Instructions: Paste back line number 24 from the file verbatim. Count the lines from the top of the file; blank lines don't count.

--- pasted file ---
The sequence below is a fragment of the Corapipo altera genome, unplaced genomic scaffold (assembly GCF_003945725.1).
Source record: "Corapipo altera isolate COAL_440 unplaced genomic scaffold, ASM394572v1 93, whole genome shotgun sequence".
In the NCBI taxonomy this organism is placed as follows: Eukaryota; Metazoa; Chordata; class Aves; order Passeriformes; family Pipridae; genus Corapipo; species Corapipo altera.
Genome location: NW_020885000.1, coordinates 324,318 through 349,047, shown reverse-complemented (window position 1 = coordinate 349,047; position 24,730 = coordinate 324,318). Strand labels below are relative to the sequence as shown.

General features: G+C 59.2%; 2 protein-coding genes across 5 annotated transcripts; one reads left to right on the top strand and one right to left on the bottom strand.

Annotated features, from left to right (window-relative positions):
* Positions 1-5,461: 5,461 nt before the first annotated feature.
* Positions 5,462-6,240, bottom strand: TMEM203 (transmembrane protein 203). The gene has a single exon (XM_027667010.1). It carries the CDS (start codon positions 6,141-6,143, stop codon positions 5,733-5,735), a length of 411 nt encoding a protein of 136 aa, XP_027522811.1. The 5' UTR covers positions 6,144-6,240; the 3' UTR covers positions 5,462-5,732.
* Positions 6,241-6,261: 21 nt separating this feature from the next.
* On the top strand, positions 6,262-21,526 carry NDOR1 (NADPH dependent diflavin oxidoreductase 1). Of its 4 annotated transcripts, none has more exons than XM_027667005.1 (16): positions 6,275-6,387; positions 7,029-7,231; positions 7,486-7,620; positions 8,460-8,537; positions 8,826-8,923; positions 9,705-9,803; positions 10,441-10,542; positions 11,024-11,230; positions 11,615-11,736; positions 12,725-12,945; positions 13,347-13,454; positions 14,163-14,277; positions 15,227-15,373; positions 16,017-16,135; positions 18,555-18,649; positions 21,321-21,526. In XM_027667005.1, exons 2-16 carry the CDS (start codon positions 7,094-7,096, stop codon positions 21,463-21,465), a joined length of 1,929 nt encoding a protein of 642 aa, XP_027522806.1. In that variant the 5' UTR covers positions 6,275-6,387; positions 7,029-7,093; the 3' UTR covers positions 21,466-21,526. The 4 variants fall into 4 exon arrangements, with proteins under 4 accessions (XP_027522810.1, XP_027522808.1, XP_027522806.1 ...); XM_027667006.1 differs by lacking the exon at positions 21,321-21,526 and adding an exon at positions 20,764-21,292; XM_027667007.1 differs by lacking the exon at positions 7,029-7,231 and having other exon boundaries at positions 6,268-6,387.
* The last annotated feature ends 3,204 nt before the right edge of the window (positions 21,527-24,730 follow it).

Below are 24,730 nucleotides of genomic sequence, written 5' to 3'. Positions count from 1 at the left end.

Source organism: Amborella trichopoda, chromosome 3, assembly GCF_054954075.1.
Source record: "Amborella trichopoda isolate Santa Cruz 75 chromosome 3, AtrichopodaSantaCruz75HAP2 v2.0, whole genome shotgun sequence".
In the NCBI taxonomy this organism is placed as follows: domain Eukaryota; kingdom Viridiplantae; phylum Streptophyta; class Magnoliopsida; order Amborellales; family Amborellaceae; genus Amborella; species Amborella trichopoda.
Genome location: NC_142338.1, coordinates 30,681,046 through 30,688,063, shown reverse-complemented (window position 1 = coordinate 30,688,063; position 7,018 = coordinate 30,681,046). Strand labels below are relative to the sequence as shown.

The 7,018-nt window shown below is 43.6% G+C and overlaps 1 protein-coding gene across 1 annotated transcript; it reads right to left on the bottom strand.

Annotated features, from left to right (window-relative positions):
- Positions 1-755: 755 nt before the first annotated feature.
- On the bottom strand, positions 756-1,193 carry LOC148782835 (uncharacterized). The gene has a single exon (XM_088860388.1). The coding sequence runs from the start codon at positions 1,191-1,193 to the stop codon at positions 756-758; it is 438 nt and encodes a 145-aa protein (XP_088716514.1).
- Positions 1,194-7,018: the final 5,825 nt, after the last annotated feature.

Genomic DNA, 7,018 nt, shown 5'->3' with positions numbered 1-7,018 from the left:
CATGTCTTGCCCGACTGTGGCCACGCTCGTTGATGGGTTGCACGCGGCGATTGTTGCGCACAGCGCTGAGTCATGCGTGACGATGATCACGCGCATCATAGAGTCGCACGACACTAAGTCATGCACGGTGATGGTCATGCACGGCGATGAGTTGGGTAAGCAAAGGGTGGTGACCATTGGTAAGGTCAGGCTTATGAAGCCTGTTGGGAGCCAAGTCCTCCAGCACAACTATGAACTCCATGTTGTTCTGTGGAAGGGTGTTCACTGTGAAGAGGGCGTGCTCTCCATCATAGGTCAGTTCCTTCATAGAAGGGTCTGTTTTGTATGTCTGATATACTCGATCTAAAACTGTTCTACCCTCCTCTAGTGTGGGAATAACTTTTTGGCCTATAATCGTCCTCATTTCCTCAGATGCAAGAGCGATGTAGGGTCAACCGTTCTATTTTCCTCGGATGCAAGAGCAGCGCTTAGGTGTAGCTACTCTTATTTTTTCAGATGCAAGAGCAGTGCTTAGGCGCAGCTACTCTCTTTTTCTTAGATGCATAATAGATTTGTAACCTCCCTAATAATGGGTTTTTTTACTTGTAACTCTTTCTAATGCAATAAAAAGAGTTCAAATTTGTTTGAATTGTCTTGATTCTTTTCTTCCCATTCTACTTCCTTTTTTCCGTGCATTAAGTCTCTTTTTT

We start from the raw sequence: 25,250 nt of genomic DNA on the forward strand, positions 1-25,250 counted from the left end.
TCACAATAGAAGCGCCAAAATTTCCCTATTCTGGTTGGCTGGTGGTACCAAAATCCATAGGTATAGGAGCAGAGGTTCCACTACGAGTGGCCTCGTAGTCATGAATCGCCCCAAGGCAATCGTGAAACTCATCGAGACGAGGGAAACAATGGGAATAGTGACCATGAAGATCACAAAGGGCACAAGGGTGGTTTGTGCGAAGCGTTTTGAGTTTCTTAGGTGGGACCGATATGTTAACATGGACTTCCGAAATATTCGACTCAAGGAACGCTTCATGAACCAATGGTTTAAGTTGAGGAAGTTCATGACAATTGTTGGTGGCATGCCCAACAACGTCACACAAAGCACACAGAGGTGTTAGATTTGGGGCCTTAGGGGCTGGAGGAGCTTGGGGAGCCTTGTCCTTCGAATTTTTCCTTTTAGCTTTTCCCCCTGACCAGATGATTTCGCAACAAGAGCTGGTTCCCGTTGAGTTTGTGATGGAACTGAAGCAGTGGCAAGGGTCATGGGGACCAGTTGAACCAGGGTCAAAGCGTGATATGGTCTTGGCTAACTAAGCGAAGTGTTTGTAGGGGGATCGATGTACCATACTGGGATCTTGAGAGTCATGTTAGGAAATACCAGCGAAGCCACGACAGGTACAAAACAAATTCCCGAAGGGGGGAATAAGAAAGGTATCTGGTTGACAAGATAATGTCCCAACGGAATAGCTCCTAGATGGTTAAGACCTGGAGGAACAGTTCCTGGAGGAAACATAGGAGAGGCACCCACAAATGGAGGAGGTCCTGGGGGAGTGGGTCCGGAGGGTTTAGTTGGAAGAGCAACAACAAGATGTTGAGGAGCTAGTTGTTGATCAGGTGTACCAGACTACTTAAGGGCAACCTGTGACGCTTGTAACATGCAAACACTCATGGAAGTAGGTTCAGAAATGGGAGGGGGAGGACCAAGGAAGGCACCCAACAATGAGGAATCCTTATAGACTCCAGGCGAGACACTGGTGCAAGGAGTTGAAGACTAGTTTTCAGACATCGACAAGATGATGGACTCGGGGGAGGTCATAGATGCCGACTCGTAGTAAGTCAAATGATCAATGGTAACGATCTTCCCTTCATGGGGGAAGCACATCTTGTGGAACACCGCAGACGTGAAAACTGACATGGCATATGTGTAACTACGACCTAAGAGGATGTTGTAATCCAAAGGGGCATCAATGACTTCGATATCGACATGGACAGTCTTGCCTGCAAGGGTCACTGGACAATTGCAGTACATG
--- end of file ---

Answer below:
We start from the raw sequence: 25,250 nt of genomic DNA on the forward strand, positions 1-25,250 counted from the left end.